The annual Nebula Awards anthology has been a tradition since 1965, when Damon Knight edited the first in the line, Nebula Award Stories. The anthologies are a collection of the year's best SF&F stories, as selected by the Science Fiction and Fantasy Writers of America. As the title suggests, the stories are taken from the winners and nominees of SFWA's annual Nebula Awards, the only awards given by SF professionals to their peers. 1998's anthology includes nine short stories, nine essays on the current state of SF by authors such as Lucius Shepherd, Norman Spinrad, and Elizabeth Hand, a survey of 1996 SF films, a short feature on SFWA grandmaster Jack Vance, the winners of the 1996 Rhysling Award for best SF poetry, and several appendices explaining what SFWA is and what the Nebulas are. The stories are the focus here and every one is worth the price of admission, but those interested in the SF field will find that the various essays make for some enlightening and entertaining reading as well. --Craig Engler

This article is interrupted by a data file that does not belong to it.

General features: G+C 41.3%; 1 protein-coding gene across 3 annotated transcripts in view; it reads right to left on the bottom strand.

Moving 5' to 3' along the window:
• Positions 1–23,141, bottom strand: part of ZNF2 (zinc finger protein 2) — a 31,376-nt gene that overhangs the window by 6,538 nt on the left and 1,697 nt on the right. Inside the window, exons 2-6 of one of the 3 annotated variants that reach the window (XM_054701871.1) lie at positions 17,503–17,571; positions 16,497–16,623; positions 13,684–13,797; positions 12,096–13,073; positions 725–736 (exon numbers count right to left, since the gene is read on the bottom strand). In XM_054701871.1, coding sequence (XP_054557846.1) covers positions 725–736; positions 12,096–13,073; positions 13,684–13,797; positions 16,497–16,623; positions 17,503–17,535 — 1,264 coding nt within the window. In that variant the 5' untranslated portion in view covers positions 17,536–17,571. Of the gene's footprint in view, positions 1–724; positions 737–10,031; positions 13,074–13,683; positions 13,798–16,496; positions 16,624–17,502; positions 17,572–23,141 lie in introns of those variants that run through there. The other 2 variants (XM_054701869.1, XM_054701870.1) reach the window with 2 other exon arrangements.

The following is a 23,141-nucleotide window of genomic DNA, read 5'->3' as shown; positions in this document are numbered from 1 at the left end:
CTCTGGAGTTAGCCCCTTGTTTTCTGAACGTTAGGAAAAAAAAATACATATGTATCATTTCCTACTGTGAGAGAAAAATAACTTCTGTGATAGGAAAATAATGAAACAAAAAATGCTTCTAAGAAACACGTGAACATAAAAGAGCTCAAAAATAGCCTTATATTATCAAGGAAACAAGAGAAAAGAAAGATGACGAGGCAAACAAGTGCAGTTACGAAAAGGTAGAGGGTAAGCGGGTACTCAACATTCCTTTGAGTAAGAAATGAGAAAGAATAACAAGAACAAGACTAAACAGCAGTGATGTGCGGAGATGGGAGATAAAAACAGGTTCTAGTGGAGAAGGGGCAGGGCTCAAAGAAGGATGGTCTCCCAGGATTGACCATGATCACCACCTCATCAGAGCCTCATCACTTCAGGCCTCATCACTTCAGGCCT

From Kirkus Reviews
paper 0-15-600552-2 The 1996 awards, as voted by the Science Fiction and Fantasy Writers of America. Esther M. Friesner (``A Birthday'') carried off the Best Short Story Award for the second year running; Bruce Holland Rogers captured the Best Novella Award with ``Lifeboat on a Burning Sea''; and editor Dann's ``Da Vinci Rising,'' a spinoff from his alternate-world novel The Memory Cathedral (1995), claimed Best Novelette. Best Novel winner Nicola Griffith (Slow River) is represented by her 1995 novella finalist, ``Yaguara.'' Finalists Harry Turtledove, Dean Wesley Smith, Paul Levinson, and Jonathan Lethem also appear, as do Rhysling Award (poetry) winners Marge Simon and Bruce Boston. ``The Men Return'' represents Grand Master winner Jack Vance, while Robert Silverberg and Terry Dowling sing his praises. Bill Warren heroically watched all the year's movies. Also, nonfictionally, Lucius Shepard gloomily records the death of literary science fiction; Norman Spinrad gets hissy about authors who rent out their creations (``evil stuff''); and Elizabeth Hand growls that fiction itself has become ``a barrio of the entertainment industry.'' Keith Ferrell tracks sf via the Web; Robert Frazier recites sf poetry; Ian Watson keeps a stiff British upper lip; and cobbers Terry Dowling and Sean McMullan do Australia. Read. Enjoy. Just don't mention ``franchising'' if Norman Spinrad's within earshot. -- Copyright ©1998, Kirkus Associates, LP. All rights reserved.
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